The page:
Calgary Flames in discussions about Stanley Cup favorites this season, perhaps they should reconsider. After all, when talking about Calgary, it's impossible to ignore one of the primary reasons for the team’s success -- Jarome Iginla.While many experts didn’t include the
Iginla currently leads the team with 81 points -- the sixth-highest total in the League -- and beyond that production demands accountability from his teammates, a point accented during a recent losing streak.
"I think we weren't as focused, determined or competitive as we had been previously and we have to get back to making sure our competiveness level is up," Iginla said. "We were feeling good about ourselves, but then we had a bad game in Carolina and it carried over into Atlanta and then we started pressing, thinking, 'We have to have this one, we have to have this one.' I don't think that's the way to play, I don't think that's the way we've had success as a team. I think we have to concentrate on ourselves, not who our opponent is, not where they are in the standings or anything like that.
"Over the course of the year we've been really good sticking to ourselves and bringing our determination and getting to the level where we want to be at. We have been good making sure that we are getting our shots."
The selfless Iginla, who credits a plethora of playmakers for his goal-scoring success, has a pretty lethal shot himself and has led the Flames in goal scoring for the past seven seasons. This season, he's second with 31 goals, three behind Mike Cammalleri's 34.
"Cammalleri has had a great year with us," Iginla said. "His release is as good as anybody I've played with. With his one-timer, you can put it anywhere near him and he can one-time a puck from any angle, anywhere. It's great you get the puck over there and it puts a lot of pressure on goalies. When a lot of guys wouldn't get the shot off, he does. He's also trying to be the double threat; he's a little bit of everything. If you get open I know that he's not always going to shoot it because he'll make some great plays. He's a smart hockey player and he's had a great year for us, but the thing that stands out most is his release and his one-timer; I haven't played with anybody that has a better one."
Cammalleri denies that there is an internal competition for Calgary's goal-scoring title.
"We're not looking at who is scoring more goals," Cammalleri said. "I think we both like to push each other. The more goals we score the better chance our team has to win. So we just try to push each other to climb as high as we can. I'm not worried about who has more goals."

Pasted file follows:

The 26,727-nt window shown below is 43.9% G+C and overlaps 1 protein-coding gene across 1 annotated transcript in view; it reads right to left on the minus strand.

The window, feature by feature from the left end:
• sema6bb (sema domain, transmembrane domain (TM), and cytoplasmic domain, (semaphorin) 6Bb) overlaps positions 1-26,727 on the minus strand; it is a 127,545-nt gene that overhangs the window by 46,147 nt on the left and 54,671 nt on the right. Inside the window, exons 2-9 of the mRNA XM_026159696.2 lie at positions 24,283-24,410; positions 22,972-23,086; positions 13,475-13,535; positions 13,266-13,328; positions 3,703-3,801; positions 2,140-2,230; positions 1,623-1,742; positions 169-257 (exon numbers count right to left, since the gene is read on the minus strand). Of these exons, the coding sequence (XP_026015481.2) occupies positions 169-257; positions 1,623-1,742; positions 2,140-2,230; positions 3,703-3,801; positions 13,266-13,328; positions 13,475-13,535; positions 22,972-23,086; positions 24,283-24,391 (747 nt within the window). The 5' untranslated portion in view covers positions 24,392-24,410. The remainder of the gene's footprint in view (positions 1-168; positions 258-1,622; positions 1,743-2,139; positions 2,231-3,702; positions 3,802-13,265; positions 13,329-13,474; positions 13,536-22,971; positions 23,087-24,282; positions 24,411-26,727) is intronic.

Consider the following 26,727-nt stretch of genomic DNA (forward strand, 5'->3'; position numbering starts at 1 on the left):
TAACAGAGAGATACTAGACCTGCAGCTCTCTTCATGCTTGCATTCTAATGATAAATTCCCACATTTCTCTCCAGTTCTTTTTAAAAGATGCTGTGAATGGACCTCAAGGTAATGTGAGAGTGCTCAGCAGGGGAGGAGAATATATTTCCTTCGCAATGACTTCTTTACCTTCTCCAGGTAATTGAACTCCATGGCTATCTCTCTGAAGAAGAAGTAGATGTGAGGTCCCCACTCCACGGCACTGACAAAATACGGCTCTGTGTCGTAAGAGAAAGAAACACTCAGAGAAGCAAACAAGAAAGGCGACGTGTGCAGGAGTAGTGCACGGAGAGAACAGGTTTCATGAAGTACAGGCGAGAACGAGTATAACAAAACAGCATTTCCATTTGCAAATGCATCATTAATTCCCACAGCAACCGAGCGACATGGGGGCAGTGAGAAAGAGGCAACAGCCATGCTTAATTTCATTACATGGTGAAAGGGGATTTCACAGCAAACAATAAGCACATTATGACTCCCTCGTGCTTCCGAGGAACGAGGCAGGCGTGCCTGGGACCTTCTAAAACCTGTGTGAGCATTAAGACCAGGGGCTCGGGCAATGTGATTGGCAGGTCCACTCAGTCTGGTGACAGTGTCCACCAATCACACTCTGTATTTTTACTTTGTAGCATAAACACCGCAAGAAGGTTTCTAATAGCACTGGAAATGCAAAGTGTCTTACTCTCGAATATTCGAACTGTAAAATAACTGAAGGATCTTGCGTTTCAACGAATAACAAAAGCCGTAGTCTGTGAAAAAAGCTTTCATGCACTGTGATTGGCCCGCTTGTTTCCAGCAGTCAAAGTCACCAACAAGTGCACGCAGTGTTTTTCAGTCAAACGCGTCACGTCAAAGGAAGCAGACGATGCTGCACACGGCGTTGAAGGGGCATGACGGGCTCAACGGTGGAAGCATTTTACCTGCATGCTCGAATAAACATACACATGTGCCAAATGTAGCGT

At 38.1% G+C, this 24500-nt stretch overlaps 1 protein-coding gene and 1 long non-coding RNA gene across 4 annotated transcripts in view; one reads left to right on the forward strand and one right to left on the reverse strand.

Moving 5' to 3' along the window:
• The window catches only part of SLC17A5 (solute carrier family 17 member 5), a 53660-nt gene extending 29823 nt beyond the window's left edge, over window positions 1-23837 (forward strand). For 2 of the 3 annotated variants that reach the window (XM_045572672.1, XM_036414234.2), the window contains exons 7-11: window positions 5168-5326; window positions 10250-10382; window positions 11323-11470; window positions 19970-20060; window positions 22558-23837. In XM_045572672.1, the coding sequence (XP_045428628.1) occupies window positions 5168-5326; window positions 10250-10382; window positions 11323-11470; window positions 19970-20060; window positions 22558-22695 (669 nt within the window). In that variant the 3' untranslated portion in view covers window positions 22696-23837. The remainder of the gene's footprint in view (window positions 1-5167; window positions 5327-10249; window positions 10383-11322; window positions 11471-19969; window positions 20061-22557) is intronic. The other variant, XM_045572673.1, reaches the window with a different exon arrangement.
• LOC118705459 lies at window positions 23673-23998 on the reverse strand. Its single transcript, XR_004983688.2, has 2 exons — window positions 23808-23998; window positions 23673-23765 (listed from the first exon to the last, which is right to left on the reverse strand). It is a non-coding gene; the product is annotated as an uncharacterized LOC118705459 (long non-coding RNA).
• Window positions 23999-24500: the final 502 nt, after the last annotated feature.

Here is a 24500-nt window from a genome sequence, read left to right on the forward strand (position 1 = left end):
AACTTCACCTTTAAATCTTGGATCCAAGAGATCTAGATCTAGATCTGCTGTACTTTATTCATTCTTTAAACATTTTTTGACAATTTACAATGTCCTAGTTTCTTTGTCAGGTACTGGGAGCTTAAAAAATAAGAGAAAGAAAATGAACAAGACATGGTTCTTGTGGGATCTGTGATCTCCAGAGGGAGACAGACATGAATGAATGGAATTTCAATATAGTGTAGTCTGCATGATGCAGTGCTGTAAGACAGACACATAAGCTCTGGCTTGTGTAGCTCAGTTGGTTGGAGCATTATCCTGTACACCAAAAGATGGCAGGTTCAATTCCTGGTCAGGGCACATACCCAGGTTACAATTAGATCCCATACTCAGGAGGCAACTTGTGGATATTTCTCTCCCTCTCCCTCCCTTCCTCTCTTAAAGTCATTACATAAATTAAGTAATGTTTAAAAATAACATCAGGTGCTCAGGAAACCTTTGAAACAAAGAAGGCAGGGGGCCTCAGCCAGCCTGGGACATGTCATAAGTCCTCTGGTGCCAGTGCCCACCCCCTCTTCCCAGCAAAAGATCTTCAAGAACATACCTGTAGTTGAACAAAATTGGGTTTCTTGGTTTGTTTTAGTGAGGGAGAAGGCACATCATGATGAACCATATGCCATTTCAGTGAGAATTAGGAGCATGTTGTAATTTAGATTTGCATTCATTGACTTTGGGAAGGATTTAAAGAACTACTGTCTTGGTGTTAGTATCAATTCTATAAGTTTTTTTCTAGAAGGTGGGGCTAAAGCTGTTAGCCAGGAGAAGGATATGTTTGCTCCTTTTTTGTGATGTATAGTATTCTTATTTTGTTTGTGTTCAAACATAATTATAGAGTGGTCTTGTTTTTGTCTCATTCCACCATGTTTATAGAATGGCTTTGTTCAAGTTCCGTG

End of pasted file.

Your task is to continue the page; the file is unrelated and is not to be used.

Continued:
Iginla agrees with his linemate and is more concerned with the team's success than his own.
"There isn't a competition to try and catch Cammalleri in goals," Iginla said. "I'd be very happy if we were rolling and he scored one more goal than me. It's about winning and scoring goals. It's about contributing goals. We don't talk about who has scored more; we'd both like to be on fire. To be honest, the media is who talks about who is scoring more goals between us. It's good for our team that we are on the same line. Being productive just means that our line is on fire."
The third member of Iginla and Cammalleri's line is the prize of the 2009 trade deadline, Olli Jokinen. In his first six games with the Flames, Jokinen has 8 goals, including a hat trick March 14 in Toronto.
"I think the addition of him is really going to be good," said Iginla. "He's such a big, powerful center, but he's very fast, too. He's got good wheels and I think we've had some good chemistry and some give and go's. There are some things to build on and I think it's going to keep getting better and I'm excited about it."
As much as newcomers Jokinen and Cammalleri -- acquired from the Kings at last June's draft -- have meant, Iginla remains the heartbeat of the franchise.
"He's just very good at the game," Cammalleri said of Iginla. "He's a strong guy, he's a motivated guy, he's a very competitive guy and he's someone that constantly works on his game. I think he has a lot of different facets to his game. He can pass, he can shoot, he's a very dynamic offensive player, he can hit, he can fight and he plays well in his own end. It's pretty special when you can combine all of those things."
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